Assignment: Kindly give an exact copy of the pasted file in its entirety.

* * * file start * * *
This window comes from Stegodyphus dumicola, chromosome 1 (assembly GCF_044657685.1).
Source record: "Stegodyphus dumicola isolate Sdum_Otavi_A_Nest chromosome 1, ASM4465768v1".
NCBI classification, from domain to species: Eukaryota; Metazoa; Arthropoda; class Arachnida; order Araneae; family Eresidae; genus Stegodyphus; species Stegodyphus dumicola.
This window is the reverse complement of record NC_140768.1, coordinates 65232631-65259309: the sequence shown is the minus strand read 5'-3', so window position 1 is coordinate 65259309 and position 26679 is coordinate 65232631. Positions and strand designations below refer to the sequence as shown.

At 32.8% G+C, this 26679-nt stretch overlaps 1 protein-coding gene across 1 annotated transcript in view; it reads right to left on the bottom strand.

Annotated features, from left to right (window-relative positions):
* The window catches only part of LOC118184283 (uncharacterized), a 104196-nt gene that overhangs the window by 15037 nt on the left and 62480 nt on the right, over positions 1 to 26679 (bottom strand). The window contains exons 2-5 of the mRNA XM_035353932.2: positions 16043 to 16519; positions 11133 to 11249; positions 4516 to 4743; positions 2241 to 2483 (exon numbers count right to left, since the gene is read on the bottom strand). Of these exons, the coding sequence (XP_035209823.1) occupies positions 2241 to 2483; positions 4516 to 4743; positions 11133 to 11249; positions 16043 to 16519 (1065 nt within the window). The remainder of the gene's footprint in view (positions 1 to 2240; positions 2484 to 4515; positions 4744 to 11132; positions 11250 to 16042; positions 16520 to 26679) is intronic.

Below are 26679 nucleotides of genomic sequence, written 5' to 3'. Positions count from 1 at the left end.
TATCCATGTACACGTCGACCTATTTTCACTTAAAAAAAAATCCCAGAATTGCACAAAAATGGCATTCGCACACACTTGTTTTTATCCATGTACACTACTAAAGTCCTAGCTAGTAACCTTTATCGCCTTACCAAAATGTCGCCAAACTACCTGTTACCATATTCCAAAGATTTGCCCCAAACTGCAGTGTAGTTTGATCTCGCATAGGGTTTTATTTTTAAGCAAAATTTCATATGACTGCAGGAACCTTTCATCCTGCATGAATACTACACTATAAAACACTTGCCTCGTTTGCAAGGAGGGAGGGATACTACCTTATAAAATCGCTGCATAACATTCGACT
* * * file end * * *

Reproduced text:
This window comes from Stegodyphus dumicola, chromosome 1 (assembly GCF_044657685.1).
Source record: "Stegodyphus dumicola isolate Sdum_Otavi_A_Nest chromosome 1, ASM4465768v1".
NCBI classification, from domain to species: Eukaryota; Metazoa; Arthropoda; class Arachnida; order Araneae; family Eresidae; genus Stegodyphus; species Stegodyphus dumicola.
This window is the reverse complement of record NC_140768.1, coordinates 65232631-65259309: the sequence shown is the minus strand read 5'-3', so window position 1 is coordinate 65259309 and position 26679 is coordinate 65232631. Positions and strand designations below refer to the sequence as shown.

At 32.8% G+C, this 26679-nt stretch overlaps 1 protein-coding gene across 1 annotated transcript in view; it reads right to left on the bottom strand.

Annotated features, from left to right (window-relative positions):
* The window catches only part of LOC118184283 (uncharacterized), a 104196-nt gene that overhangs the window by 15037 nt on the left and 62480 nt on the right, over positions 1 to 26679 (bottom strand). The window contains exons 2-5 of the mRNA XM_035353932.2: positions 16043 to 16519; positions 11133 to 11249; positions 4516 to 4743; positions 2241 to 2483 (exon numbers count right to left, since the gene is read on the bottom strand). Of these exons, the coding sequence (XP_035209823.1) occupies positions 2241 to 2483; positions 4516 to 4743; positions 11133 to 11249; positions 16043 to 16519 (1065 nt within the window). The remainder of the gene's footprint in view (positions 1 to 2240; positions 2484 to 4515; positions 4744 to 11132; positions 11250 to 16042; positions 16520 to 26679) is intronic.

Below are 26679 nucleotides of genomic sequence, written 5' to 3'. Positions count from 1 at the left end.
TATCCATGTACACGTCGACCTATTTTCACTTAAAAAAAAATCCCAGAATTGCACAAAAATGGCATTCGCACACACTTGTTTTTATCCATGTACACTACTAAAGTCCTAGCTAGTAACCTTTATCGCCTTACCAAAATGTCGCCAAACTACCTGTTACCATATTCCAAAGATTTGCCCCAAACTGCAGTGTAGTTTGATCTCGCATAGGGTTTTATTTTTAAGCAAAATTTCATATGACTGCAGGAACCTTTCATCCTGCATGAATACTACACTATAAAACACTTGCCTCGTTTGCAAGGAGGGAGGGATACTACCTTATAAAATCGCTGCATAACATTCGACT